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Pine Nuts: Piper’s Opera House

McAvoy Layne

This lucky boy was at Piper’s Opera House last night, lucky to be alive and onstage to present, ‘An Evening with Mark Twain,’ where, as a benefit for the Comstock Foundation, I was able to close a long loop with a flood of memories…

When I was ten years old my father took our family on a tour of Piper’s. I fell into a revery in front of the box to the right side of the stage, and my father had to drag me away from there. Forty years later I would be sitting in that same box, waiting to deliver the commencement speech for Virginia City High. My ten-year-old self knew that box was going to be in my life, and as I glanced over to that same box last night, filled with friends, I had to smile. But wait, there’s more…

In the endless summer of ‘88, I was just getting started presenting enrichment programs in Nevada schools when I got a call from Carol Piper Marshall, great granddaughter of John Piper…



            “McAvoy, I understand you’re presenting Mark Twain in the schools.”

            “Yes, and having a grand time of it, visiting ten schools a week.”



            “How would you like to do two shows a day here at Piper’s Opera House, six days a week for the four months of summer?”

There was silence on my end as I was on the floor. So lucky me, I got to present 200 shows at Piper’s, and to find out from live audiences which passages of Twain’s recite, and which passages should be left as literature. What a lucky break.

Suddenly last night, 34 stirring years later, and 4,000 shows from Hawaii to Russia, I found myself back on that stage at Piper’s, bathing in a shower of pleasant memories.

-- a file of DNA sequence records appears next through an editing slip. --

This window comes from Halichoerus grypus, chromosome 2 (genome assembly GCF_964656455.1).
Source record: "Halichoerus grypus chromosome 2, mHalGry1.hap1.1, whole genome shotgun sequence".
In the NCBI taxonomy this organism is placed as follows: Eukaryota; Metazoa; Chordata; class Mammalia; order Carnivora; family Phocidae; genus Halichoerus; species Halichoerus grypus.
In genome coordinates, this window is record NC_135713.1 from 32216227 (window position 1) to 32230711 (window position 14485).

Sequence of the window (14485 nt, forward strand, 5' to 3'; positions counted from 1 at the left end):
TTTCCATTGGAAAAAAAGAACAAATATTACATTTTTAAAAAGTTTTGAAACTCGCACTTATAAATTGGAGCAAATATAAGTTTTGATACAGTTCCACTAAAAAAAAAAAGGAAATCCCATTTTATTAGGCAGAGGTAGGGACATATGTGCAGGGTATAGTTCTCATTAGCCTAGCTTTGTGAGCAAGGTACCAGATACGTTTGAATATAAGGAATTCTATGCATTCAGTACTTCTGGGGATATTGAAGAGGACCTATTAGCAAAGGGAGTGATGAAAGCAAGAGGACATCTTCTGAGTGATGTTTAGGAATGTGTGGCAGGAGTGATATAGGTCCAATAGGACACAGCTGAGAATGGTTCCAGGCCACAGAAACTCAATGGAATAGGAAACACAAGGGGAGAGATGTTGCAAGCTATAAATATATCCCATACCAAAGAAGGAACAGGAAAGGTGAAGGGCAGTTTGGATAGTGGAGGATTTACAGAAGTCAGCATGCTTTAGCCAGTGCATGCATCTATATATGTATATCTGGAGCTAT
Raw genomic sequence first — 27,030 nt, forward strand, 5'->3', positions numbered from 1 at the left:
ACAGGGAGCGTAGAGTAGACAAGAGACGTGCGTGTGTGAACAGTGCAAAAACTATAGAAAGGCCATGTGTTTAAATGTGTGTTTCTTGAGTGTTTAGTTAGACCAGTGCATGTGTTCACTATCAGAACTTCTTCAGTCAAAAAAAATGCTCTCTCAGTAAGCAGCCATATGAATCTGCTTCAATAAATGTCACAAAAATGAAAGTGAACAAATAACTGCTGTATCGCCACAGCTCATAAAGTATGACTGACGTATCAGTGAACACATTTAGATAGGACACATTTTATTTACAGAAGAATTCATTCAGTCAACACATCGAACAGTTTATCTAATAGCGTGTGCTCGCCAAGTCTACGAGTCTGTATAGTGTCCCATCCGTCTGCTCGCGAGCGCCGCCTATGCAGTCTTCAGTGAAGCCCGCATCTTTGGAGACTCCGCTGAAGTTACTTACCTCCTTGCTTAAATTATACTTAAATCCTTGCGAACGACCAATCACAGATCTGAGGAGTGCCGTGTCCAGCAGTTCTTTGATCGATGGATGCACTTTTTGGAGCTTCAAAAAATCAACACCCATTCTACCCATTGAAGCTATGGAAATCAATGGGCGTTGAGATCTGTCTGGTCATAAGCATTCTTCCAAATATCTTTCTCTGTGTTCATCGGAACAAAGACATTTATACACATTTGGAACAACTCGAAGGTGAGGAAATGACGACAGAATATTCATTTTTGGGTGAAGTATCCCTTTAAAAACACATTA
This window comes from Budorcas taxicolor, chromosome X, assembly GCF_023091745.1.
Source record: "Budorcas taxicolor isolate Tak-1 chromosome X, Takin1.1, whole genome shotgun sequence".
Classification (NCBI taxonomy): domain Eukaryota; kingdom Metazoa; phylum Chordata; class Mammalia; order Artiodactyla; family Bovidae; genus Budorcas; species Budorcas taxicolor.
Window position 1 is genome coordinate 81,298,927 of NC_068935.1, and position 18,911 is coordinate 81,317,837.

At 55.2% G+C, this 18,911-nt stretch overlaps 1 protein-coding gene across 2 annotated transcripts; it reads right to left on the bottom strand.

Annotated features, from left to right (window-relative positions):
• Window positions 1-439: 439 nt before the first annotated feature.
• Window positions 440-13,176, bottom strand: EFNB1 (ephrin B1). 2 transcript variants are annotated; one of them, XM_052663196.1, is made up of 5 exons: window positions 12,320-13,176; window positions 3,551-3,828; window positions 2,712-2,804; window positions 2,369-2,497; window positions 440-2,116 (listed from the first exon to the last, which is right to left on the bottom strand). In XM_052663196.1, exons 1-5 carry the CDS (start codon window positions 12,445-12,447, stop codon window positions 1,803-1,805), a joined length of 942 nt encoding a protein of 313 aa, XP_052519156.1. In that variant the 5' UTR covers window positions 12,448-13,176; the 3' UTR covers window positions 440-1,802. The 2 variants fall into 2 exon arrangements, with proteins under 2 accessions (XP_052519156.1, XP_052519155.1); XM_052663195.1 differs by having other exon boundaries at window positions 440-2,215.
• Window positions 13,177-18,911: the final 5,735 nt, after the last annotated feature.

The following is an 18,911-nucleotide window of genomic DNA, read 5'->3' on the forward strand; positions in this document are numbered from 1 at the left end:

Kim Harris was in the audience, she of immense talent as an impressionist of whomever she wants to be, and she brought a broad smile to my face when I pictured her on that same stage later this summer presenting, ‘An Evening with, ­­­­­(SURPRISE),’ as a benefit for the Comstock Foundation.

Then the idea occurred to me that perhaps I could complete my loop next summer and present a farewell program on that very stage where it all started. What could be nicer than to end a fulfilling journey right where it began?  I might still decide to welcome folks into my home for ‘An Evening with Mark Twain,’ but my driving and flying days would be over at last.

Yes, I must secure Piper’s for an evening in late September next summer, and share the evening with that ten-year-old boy who was so mesmerized by the box on the right side of that stage, and to the 45-year-old impressionist waiting in the wings back in the summer of ’88, to take that stage and pretend to be the Father of American Literature. I can’t wait for next summer. Now I need to start taking care of myself so I can make it to that auspicious occasion…

Thank you Carol Piper Marshall for the summer of ’88 start, and thank you Steven Saylor for today’s dynamic Comstock Foundation…


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